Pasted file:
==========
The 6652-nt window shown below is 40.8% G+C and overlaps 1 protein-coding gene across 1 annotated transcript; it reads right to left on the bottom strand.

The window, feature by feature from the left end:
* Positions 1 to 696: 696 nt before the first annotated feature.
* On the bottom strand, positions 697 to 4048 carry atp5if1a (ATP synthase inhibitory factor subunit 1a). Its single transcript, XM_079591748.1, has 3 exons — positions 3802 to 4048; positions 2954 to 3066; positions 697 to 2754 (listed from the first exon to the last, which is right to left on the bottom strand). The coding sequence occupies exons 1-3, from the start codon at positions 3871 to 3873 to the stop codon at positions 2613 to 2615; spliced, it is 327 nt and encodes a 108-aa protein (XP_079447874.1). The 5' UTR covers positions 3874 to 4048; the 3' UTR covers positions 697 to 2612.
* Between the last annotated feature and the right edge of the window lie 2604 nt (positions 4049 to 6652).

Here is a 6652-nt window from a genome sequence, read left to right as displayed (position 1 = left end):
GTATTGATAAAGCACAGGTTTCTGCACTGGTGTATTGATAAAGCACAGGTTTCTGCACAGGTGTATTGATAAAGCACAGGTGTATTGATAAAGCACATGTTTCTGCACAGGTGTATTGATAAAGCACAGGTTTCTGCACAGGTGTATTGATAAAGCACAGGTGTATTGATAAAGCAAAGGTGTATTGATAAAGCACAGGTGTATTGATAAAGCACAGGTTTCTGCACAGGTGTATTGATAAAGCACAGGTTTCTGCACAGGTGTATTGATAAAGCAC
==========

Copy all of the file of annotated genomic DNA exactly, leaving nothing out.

The 6652-nt window shown below is 40.8% G+C and overlaps 1 protein-coding gene across 1 annotated transcript; it reads right to left on the bottom strand.

The window, feature by feature from the left end:
* Positions 1 to 696: 696 nt before the first annotated feature.
* On the bottom strand, positions 697 to 4048 carry atp5if1a (ATP synthase inhibitory factor subunit 1a). Its single transcript, XM_079591748.1, has 3 exons — positions 3802 to 4048; positions 2954 to 3066; positions 697 to 2754 (listed from the first exon to the last, which is right to left on the bottom strand). The coding sequence occupies exons 1-3, from the start codon at positions 3871 to 3873 to the stop codon at positions 2613 to 2615; spliced, it is 327 nt and encodes a 108-aa protein (XP_079447874.1). The 5' UTR covers positions 3874 to 4048; the 3' UTR covers positions 697 to 2612.
* Between the last annotated feature and the right edge of the window lie 2604 nt (positions 4049 to 6652).

Here is a 6652-nt window from a genome sequence, read left to right as displayed (position 1 = left end):
GTATTGATAAAGCACAGGTTTCTGCACTGGTGTATTGATAAAGCACAGGTTTCTGCACAGGTGTATTGATAAAGCACAGGTGTATTGATAAAGCACATGTTTCTGCACAGGTGTATTGATAAAGCACAGGTTTCTGCACAGGTGTATTGATAAAGCACAGGTGTATTGATAAAGCAAAGGTGTATTGATAAAGCACAGGTGTATTGATAAAGCACAGGTTTCTGCACAGGTGTATTGATAAAGCACAGGTTTCTGCACAGGTGTATTGATAAAGCAC